householders, but will not necessarily deliver significant localised benefit in terms of, for
    example, employment (be it Indigenous or otherwise). Development strategists may thus need to
    explicitly acknowledge these tradeoffs and make conscious decisions about what it is they wish to
    ‘develop’ (e.g. Regional income or regional employment? Regional income or Australian income?).
    Moreover, strategists may need to think about innovative methods of redressing some of the
    potential problems arising from such tradeoffs, ensuring that the methods allow for the structural
    idiosyncrasies of these small northern economies
    (i.e. the asymmetric divide noted above).

3) Water multipliers differ by orders of magnitude depending upon assumptions made about the
    numbers of litres of water consumed per dollar output particularly in the Agricultural sector. This
    clearly highlights the fact that water-saving technologies are vitally important.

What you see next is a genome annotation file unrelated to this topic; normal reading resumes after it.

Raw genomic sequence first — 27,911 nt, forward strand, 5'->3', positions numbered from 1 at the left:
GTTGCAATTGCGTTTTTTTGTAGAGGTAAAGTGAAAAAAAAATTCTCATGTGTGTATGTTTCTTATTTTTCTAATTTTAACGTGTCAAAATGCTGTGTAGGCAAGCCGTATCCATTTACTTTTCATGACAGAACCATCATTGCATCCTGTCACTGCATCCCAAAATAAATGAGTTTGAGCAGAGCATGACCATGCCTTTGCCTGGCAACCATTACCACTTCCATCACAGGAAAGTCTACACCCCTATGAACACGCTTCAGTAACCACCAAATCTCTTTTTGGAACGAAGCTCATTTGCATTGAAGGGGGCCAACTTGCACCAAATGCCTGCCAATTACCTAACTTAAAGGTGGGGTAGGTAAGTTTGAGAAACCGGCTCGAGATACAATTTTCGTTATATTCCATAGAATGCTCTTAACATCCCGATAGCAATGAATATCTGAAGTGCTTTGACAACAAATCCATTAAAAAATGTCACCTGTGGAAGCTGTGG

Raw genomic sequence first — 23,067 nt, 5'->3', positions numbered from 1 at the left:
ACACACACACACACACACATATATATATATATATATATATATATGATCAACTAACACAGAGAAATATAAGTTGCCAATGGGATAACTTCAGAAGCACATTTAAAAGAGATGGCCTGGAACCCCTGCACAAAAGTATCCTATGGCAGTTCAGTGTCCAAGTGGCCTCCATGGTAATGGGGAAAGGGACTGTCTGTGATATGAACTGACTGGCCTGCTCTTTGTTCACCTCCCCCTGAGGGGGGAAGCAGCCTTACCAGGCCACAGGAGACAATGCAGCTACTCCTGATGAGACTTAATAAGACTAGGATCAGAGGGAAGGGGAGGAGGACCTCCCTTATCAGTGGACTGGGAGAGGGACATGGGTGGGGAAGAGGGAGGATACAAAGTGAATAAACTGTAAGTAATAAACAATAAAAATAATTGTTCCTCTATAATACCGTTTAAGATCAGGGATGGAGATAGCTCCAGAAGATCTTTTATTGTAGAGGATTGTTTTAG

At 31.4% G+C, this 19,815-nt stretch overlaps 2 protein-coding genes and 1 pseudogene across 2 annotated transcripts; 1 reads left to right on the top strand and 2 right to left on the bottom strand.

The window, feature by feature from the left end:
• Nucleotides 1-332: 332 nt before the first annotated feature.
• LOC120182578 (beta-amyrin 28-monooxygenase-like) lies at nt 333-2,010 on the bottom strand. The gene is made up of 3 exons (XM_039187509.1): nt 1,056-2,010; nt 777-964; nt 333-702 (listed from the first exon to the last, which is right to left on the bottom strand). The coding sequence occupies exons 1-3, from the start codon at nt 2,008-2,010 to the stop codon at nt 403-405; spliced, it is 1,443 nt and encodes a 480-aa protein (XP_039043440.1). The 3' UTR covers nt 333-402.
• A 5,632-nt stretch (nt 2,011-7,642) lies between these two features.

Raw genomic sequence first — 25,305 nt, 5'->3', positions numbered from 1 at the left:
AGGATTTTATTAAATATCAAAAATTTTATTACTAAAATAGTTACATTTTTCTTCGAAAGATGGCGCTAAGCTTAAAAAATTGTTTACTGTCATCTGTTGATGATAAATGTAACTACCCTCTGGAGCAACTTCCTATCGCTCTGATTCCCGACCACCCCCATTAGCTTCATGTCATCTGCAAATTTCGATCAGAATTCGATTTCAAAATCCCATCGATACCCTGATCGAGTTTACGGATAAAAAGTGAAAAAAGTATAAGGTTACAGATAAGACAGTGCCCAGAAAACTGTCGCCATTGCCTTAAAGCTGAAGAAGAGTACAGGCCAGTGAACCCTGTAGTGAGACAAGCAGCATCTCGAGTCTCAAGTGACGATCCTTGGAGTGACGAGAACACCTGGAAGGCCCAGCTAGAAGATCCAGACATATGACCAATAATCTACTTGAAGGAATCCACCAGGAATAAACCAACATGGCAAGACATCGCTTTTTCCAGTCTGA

4) Both Agriculture and mining are capable of generating significant income flows. But, unlike
    growth in the government, health or educational sectors, growth in theagricultural sector2
    is associated with significant growth in consumptive water demand.
    Development strategists may thus also need to explicitly acknowledge some of the
    non-monetary impacts of different development options (not all of which will be negative), seeking
    to identify ways in which to exploit synergies, redress tradeoffs, and thus capitalise on
    opportunities that do not place un-due strain upon the region’s natural resources (water being but
    one of many important examples).